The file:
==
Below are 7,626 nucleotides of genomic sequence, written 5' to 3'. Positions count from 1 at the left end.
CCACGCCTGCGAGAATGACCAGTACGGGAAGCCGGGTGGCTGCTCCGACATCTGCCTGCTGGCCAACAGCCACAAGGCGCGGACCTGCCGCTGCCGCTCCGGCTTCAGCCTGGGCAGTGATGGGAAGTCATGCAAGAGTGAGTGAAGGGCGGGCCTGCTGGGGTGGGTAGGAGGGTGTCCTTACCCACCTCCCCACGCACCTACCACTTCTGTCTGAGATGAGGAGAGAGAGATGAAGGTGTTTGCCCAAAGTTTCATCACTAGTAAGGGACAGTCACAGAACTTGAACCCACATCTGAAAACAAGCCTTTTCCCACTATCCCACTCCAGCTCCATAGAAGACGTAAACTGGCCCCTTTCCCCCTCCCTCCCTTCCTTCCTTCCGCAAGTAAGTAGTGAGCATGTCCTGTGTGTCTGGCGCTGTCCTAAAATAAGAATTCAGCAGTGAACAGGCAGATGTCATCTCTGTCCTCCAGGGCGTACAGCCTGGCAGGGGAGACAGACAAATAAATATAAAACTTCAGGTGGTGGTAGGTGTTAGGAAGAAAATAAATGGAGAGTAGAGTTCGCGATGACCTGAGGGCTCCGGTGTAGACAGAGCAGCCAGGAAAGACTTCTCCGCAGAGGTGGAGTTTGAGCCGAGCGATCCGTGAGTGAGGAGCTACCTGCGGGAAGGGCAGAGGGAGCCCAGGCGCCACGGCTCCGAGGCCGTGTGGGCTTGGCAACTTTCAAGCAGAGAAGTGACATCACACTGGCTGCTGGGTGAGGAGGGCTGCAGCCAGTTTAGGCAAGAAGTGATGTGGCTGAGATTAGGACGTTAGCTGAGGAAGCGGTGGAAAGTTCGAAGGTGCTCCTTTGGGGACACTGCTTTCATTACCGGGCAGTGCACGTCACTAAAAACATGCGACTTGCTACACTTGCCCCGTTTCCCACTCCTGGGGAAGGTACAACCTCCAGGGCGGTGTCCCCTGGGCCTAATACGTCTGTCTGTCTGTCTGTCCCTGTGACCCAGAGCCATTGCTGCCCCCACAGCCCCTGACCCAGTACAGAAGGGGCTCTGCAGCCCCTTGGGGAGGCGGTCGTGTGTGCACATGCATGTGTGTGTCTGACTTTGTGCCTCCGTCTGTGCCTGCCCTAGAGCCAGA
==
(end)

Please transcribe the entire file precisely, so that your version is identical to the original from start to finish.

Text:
Below are 7,626 nucleotides of genomic sequence, written 5' to 3'. Positions count from 1 at the left end.
CCACGCCTGCGAGAATGACCAGTACGGGAAGCCGGGTGGCTGCTCCGACATCTGCCTGCTGGCCAACAGCCACAAGGCGCGGACCTGCCGCTGCCGCTCCGGCTTCAGCCTGGGCAGTGATGGGAAGTCATGCAAGAGTGAGTGAAGGGCGGGCCTGCTGGGGTGGGTAGGAGGGTGTCCTTACCCACCTCCCCACGCACCTACCACTTCTGTCTGAGATGAGGAGAGAGAGATGAAGGTGTTTGCCCAAAGTTTCATCACTAGTAAGGGACAGTCACAGAACTTGAACCCACATCTGAAAACAAGCCTTTTCCCACTATCCCACTCCAGCTCCATAGAAGACGTAAACTGGCCCCTTTCCCCCTCCCTCCCTTCCTTCCTTCCGCAAGTAAGTAGTGAGCATGTCCTGTGTGTCTGGCGCTGTCCTAAAATAAGAATTCAGCAGTGAACAGGCAGATGTCATCTCTGTCCTCCAGGGCGTACAGCCTGGCAGGGGAGACAGACAAATAAATATAAAACTTCAGGTGGTGGTAGGTGTTAGGAAGAAAATAAATGGAGAGTAGAGTTCGCGATGACCTGAGGGCTCCGGTGTAGACAGAGCAGCCAGGAAAGACTTCTCCGCAGAGGTGGAGTTTGAGCCGAGCGATCCGTGAGTGAGGAGCTACCTGCGGGAAGGGCAGAGGGAGCCCAGGCGCCACGGCTCCGAGGCCGTGTGGGCTTGGCAACTTTCAAGCAGAGAAGTGACATCACACTGGCTGCTGGGTGAGGAGGGCTGCAGCCAGTTTAGGCAAGAAGTGATGTGGCTGAGATTAGGACGTTAGCTGAGGAAGCGGTGGAAAGTTCGAAGGTGCTCCTTTGGGGACACTGCTTTCATTACCGGGCAGTGCACGTCACTAAAAACATGCGACTTGCTACACTTGCCCCGTTTCCCACTCCTGGGGAAGGTACAACCTCCAGGGCGGTGTCCCCTGGGCCTAATACGTCTGTCTGTCTGTCTGTCCCTGTGACCCAGAGCCATTGCTGCCCCCACAGCCCCTGACCCAGTACAGAAGGGGCTCTGCAGCCCCTTGGGGAGGCGGTCGTGTGTGCACATGCATGTGTGTGTCTGACTTTGTGCCTCCGTCTGTGCCTGCCCTAGAGCCAGA